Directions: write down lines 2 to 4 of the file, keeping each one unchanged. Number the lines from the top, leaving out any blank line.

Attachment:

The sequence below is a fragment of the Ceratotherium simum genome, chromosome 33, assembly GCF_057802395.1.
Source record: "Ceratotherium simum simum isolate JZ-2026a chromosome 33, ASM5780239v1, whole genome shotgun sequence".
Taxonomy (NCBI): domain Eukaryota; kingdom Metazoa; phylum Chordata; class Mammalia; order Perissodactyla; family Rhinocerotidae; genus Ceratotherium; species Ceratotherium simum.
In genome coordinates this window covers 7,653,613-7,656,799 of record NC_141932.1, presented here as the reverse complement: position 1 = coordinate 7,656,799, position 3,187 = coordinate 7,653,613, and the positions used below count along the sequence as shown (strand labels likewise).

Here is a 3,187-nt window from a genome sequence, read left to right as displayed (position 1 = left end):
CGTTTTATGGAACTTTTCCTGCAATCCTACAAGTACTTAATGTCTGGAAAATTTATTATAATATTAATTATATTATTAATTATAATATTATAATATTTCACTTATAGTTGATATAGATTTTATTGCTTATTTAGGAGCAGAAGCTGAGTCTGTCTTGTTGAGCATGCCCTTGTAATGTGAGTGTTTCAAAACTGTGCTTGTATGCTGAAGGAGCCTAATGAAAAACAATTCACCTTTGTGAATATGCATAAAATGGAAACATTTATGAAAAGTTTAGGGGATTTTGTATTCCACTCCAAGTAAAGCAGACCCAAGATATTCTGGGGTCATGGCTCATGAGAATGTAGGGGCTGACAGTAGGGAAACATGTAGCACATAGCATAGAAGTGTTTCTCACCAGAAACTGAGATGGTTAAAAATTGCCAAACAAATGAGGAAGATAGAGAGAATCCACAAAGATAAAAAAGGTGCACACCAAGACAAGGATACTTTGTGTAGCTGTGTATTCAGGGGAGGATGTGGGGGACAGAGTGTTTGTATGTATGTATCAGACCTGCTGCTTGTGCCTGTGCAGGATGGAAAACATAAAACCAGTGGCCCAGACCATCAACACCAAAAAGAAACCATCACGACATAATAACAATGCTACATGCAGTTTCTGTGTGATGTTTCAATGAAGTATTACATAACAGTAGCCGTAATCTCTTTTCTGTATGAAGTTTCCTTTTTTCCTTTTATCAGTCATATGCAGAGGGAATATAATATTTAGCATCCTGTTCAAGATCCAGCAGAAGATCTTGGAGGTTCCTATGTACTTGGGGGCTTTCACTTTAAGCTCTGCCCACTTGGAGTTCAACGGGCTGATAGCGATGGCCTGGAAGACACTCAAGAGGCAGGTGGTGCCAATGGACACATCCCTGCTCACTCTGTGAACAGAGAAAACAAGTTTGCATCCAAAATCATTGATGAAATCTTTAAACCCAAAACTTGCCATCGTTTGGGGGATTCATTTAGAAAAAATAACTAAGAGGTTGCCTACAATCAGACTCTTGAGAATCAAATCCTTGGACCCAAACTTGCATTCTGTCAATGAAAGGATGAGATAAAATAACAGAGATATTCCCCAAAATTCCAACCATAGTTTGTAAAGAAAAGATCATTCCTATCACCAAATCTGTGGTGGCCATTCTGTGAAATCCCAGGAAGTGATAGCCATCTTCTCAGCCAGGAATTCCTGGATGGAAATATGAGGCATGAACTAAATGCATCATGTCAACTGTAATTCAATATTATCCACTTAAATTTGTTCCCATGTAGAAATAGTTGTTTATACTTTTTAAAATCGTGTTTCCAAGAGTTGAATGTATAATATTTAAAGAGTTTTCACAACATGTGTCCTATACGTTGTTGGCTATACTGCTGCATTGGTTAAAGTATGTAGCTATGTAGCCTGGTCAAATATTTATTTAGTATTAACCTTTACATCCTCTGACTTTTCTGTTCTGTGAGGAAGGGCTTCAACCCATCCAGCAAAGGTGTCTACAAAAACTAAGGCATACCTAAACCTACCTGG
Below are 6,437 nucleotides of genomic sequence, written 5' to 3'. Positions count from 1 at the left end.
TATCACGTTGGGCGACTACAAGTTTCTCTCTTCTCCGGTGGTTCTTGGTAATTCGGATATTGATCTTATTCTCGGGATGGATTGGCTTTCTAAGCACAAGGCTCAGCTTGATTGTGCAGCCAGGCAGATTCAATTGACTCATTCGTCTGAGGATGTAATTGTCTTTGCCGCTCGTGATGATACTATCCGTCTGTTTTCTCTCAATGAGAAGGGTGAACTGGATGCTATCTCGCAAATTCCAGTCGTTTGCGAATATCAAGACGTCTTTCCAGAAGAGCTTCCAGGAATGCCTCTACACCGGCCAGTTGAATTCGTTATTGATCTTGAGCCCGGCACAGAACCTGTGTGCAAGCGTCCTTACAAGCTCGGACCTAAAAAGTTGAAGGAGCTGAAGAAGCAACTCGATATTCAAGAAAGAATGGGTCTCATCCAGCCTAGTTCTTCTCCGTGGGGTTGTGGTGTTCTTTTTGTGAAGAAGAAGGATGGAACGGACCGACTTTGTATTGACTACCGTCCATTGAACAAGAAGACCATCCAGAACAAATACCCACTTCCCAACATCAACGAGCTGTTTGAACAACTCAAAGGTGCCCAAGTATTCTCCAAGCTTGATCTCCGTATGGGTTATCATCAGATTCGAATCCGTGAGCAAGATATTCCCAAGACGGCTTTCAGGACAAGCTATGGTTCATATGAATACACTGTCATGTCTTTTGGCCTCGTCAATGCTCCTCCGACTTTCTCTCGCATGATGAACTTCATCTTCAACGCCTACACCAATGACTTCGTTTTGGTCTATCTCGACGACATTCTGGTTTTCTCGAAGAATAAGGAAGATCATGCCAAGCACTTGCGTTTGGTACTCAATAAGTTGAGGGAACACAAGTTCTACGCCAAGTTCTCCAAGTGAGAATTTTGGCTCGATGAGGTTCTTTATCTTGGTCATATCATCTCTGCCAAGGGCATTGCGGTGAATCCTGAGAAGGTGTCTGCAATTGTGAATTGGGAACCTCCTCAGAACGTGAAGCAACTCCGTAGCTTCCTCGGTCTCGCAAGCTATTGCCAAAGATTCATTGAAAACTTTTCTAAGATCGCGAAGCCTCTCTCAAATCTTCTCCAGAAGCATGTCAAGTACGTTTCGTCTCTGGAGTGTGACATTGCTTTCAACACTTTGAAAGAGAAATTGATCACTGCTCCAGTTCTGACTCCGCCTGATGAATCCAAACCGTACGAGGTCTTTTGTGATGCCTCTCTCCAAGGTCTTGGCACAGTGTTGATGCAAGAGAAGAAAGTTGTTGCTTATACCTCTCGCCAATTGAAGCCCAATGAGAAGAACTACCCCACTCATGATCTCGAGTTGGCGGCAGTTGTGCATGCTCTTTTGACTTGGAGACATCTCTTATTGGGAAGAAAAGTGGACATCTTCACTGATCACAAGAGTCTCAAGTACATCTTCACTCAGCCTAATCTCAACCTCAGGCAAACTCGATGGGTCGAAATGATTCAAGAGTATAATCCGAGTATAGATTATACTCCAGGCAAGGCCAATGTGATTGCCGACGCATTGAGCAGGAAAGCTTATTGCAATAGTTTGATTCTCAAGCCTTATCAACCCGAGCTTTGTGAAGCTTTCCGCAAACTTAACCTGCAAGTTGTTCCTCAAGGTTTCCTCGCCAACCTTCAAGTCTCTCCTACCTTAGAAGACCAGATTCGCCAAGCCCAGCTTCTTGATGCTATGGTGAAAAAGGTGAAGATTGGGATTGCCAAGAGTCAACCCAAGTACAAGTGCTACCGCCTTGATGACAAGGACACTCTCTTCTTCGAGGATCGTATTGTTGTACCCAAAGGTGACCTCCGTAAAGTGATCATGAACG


Source record: "Ceratotherium simum simum isolate JZ-2026a chromosome 33, ASM5780239v1, whole genome shotgun sequence".
Taxonomy (NCBI): domain Eukaryota; kingdom Metazoa; phylum Chordata; class Mammalia; order Perissodactyla; family Rhinocerotidae; genus Ceratotherium; species Ceratotherium simum.
In genome coordinates this window covers 7,653,613-7,656,799 of record NC_141932.1, presented here as the reverse complement: position 1 = coordinate 7,656,799, position 3,187 = coordinate 7,653,613, and the positions used below count along the sequence as shown (strand labels likewise).